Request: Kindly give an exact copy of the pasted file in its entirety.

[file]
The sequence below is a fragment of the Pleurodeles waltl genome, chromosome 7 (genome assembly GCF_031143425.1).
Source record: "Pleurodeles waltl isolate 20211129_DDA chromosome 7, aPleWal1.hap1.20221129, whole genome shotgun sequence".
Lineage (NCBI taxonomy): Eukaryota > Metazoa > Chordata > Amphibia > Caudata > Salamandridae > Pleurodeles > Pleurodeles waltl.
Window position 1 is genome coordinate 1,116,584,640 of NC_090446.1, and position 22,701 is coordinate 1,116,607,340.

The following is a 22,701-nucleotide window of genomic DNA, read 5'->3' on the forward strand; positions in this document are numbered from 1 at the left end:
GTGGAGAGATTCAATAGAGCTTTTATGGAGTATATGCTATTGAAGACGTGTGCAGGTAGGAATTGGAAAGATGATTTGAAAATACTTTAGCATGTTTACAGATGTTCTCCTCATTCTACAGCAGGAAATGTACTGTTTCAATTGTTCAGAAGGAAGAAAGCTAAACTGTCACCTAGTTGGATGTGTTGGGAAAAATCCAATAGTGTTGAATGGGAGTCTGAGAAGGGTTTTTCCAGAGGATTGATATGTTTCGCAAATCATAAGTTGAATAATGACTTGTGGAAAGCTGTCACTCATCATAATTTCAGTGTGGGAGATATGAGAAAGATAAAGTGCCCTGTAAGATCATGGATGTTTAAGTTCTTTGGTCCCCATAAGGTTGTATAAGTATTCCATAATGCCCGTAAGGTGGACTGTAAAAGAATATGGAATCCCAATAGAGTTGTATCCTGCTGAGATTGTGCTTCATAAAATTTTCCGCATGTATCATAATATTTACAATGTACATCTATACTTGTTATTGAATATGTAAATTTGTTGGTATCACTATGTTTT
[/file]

The sequence below is a fragment of the Pleurodeles waltl genome, chromosome 7 (genome assembly GCF_031143425.1).
Source record: "Pleurodeles waltl isolate 20211129_DDA chromosome 7, aPleWal1.hap1.20221129, whole genome shotgun sequence".
Lineage (NCBI taxonomy): Eukaryota > Metazoa > Chordata > Amphibia > Caudata > Salamandridae > Pleurodeles > Pleurodeles waltl.
Window position 1 is genome coordinate 1,116,584,640 of NC_090446.1, and position 22,701 is coordinate 1,116,607,340.

The following is a 22,701-nucleotide window of genomic DNA, read 5'->3' on the forward strand; positions in this document are numbered from 1 at the left end:
GTGGAGAGATTCAATAGAGCTTTTATGGAGTATATGCTATTGAAGACGTGTGCAGGTAGGAATTGGAAAGATGATTTGAAAATACTTTAGCATGTTTACAGATGTTCTCCTCATTCTACAGCAGGAAATGTACTGTTTCAATTGTTCAGAAGGAAGAAAGCTAAACTGTCACCTAGTTGGATGTGTTGGGAAAAATCCAATAGTGTTGAATGGGAGTCTGAGAAGGGTTTTTCCAGAGGATTGATATGTTTCGCAAATCATAAGTTGAATAATGACTTGTGGAAAGCTGTCACTCATCATAATTTCAGTGTGGGAGATATGAGAAAGATAAAGTGCCCTGTAAGATCATGGATGTTTAAGTTCTTTGGTCCCCATAAGGTTGTATAAGTATTCCATAATGCCCGTAAGGTGGACTGTAAAAGAATATGGAATCCCAATAGAGTTGTATCCTGCTGAGATTGTGCTTCATAAAATTTTCCGCATGTATCATAATATTTACAATGTACATCTATACTTGTTATTGAATATGTAAATTTGTTGGTATCACTATGTTTT